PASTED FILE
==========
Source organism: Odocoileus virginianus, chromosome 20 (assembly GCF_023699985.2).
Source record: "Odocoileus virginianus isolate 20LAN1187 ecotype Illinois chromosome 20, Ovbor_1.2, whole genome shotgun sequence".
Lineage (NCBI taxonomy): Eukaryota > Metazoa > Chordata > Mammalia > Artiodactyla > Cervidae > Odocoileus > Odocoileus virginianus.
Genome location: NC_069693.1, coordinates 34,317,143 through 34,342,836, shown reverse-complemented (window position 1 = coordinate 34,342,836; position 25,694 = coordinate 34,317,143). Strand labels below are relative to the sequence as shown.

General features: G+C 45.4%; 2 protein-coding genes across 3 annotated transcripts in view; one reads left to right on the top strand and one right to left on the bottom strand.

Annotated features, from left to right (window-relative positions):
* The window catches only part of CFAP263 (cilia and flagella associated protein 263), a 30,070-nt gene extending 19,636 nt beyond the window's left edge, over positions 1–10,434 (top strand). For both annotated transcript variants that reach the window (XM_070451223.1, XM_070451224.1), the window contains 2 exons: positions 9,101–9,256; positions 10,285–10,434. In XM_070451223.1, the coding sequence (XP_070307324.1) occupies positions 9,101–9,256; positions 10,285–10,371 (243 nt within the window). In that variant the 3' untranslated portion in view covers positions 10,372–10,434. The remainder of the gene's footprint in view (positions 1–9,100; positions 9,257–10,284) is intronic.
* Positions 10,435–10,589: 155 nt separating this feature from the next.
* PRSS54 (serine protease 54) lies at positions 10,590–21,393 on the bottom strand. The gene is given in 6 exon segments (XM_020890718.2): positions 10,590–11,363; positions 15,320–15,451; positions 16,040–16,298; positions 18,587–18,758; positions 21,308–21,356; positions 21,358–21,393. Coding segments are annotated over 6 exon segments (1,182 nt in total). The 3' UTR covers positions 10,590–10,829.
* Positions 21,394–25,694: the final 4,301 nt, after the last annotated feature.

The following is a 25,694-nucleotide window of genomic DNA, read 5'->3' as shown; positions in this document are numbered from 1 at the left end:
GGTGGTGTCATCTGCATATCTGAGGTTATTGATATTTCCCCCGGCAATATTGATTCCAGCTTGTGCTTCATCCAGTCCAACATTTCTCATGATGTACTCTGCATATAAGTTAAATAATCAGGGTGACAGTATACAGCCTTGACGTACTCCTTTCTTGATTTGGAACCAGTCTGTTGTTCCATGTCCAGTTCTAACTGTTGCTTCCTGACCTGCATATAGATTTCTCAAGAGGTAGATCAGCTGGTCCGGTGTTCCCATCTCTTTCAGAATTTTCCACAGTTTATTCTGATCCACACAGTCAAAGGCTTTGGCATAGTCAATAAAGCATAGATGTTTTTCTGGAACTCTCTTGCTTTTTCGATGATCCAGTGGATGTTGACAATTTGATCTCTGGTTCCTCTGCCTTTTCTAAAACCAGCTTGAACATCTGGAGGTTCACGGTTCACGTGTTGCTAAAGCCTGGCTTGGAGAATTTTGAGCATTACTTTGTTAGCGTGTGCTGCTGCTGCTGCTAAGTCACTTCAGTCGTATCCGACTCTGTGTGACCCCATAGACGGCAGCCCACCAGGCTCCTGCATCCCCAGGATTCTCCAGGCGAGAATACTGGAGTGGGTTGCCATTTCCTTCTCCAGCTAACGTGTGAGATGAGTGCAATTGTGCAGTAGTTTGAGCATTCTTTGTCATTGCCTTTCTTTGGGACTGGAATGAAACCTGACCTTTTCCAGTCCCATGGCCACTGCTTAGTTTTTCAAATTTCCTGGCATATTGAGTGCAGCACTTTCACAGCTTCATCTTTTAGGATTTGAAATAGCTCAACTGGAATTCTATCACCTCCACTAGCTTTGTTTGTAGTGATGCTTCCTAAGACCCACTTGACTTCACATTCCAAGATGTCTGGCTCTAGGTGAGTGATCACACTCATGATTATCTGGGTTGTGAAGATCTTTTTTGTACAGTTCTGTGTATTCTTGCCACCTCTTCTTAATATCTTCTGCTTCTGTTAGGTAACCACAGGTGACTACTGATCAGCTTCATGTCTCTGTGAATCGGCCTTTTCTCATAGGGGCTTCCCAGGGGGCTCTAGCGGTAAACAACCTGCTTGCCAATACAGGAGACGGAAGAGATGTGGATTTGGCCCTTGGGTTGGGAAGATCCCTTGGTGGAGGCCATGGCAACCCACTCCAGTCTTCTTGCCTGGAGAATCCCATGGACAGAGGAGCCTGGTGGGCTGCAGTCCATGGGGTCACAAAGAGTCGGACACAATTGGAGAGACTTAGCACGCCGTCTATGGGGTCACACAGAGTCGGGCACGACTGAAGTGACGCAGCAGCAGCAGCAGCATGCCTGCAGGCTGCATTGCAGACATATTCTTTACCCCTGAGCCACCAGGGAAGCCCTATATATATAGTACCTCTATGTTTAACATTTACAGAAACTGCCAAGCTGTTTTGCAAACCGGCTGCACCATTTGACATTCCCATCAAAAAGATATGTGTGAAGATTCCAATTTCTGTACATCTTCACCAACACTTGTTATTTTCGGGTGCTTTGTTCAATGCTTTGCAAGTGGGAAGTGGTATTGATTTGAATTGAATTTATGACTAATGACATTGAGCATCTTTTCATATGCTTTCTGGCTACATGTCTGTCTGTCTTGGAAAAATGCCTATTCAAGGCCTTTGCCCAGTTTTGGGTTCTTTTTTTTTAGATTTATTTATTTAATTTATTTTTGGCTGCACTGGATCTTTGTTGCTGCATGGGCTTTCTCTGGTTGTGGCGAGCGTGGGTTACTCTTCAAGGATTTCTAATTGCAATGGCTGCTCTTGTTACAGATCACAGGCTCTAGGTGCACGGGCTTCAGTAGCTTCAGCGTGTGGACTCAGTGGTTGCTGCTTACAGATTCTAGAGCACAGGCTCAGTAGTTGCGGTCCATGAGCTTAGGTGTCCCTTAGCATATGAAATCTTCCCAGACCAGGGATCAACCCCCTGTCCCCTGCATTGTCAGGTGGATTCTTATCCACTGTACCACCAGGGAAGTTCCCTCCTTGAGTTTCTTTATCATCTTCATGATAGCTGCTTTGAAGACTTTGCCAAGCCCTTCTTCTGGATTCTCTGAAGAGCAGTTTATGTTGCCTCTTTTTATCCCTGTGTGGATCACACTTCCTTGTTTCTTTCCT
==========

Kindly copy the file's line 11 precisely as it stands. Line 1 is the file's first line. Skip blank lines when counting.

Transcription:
The following is a 25,694-nucleotide window of genomic DNA, read 5'->3' as shown; positions in this document are numbered from 1 at the left end: